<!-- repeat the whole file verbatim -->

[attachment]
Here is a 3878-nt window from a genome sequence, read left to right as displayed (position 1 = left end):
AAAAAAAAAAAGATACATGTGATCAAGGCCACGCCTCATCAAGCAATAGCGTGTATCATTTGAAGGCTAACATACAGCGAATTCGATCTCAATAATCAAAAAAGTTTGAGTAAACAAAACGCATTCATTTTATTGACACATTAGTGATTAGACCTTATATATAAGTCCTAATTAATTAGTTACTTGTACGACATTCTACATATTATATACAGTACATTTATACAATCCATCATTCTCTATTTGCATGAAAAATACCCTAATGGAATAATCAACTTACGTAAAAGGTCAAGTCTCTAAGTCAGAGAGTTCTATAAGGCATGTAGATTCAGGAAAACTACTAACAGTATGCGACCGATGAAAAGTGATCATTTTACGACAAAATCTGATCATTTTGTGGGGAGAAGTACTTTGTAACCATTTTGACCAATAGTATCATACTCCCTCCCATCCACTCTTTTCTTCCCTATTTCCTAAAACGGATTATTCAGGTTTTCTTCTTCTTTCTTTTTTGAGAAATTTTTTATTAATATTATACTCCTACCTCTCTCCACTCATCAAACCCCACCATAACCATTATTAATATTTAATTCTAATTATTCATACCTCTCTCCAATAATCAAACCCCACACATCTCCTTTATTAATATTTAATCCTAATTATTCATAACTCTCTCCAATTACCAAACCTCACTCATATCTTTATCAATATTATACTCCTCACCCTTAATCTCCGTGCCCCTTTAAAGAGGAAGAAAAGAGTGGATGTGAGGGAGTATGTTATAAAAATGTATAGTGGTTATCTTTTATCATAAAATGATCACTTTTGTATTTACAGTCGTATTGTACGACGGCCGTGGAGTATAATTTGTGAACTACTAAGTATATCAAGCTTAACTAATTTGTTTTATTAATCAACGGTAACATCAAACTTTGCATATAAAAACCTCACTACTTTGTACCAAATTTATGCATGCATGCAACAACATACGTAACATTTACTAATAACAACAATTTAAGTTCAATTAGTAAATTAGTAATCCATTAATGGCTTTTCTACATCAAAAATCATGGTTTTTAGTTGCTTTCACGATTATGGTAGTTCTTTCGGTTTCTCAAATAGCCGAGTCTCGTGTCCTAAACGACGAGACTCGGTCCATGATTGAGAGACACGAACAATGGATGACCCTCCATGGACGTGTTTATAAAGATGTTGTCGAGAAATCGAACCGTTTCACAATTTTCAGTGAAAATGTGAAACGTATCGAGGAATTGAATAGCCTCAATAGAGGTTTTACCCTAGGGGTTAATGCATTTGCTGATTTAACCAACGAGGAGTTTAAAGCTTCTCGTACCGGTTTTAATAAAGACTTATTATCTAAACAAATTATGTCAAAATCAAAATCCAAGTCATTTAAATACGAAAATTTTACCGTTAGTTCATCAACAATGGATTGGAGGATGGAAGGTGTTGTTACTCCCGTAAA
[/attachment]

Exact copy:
Here is a 3878-nt window from a genome sequence, read left to right as displayed (position 1 = left end):
AAAAAAAAAAAGATACATGTGATCAAGGCCACGCCTCATCAAGCAATAGCGTGTATCATTTGAAGGCTAACATACAGCGAATTCGATCTCAATAATCAAAAAAGTTTGAGTAAACAAAACGCATTCATTTTATTGACACATTAGTGATTAGACCTTATATATAAGTCCTAATTAATTAGTTACTTGTACGACATTCTACATATTATATACAGTACATTTATACAATCCATCATTCTCTATTTGCATGAAAAATACCCTAATGGAATAATCAACTTACGTAAAAGGTCAAGTCTCTAAGTCAGAGAGTTCTATAAGGCATGTAGATTCAGGAAAACTACTAACAGTATGCGACCGATGAAAAGTGATCATTTTACGACAAAATCTGATCATTTTGTGGGGAGAAGTACTTTGTAACCATTTTGACCAATAGTATCATACTCCCTCCCATCCACTCTTTTCTTCCCTATTTCCTAAAACGGATTATTCAGGTTTTCTTCTTCTTTCTTTTTTGAGAAATTTTTTATTAATATTATACTCCTACCTCTCTCCACTCATCAAACCCCACCATAACCATTATTAATATTTAATTCTAATTATTCATACCTCTCTCCAATAATCAAACCCCACACATCTCCTTTATTAATATTTAATCCTAATTATTCATAACTCTCTCCAATTACCAAACCTCACTCATATCTTTATCAATATTATACTCCTCACCCTTAATCTCCGTGCCCCTTTAAAGAGGAAGAAAAGAGTGGATGTGAGGGAGTATGTTATAAAAATGTATAGTGGTTATCTTTTATCATAAAATGATCACTTTTGTATTTACAGTCGTATTGTACGACGGCCGTGGAGTATAATTTGTGAACTACTAAGTATATCAAGCTTAACTAATTTGTTTTATTAATCAACGGTAACATCAAACTTTGCATATAAAAACCTCACTACTTTGTACCAAATTTATGCATGCATGCAACAACATACGTAACATTTACTAATAACAACAATTTAAGTTCAATTAGTAAATTAGTAATCCATTAATGGCTTTTCTACATCAAAAATCATGGTTTTTAGTTGCTTTCACGATTATGGTAGTTCTTTCGGTTTCTCAAATAGCCGAGTCTCGTGTCCTAAACGACGAGACTCGGTCCATGATTGAGAGACACGAACAATGGATGACCCTCCATGGACGTGTTTATAAAGATGTTGTCGAGAAATCGAACCGTTTCACAATTTTCAGTGAAAATGTGAAACGTATCGAGGAATTGAATAGCCTCAATAGAGGTTTTACCCTAGGGGTTAATGCATTTGCTGATTTAACCAACGAGGAGTTTAAAGCTTCTCGTACCGGTTTTAATAAAGACTTATTATCTAAACAAATTATGTCAAAATCAAAATCCAAGTCATTTAAATACGAAAATTTTACCGTTAGTTCATCAACAATGGATTGGAGGATGGAAGGTGTTGTTACTCCCGTAAA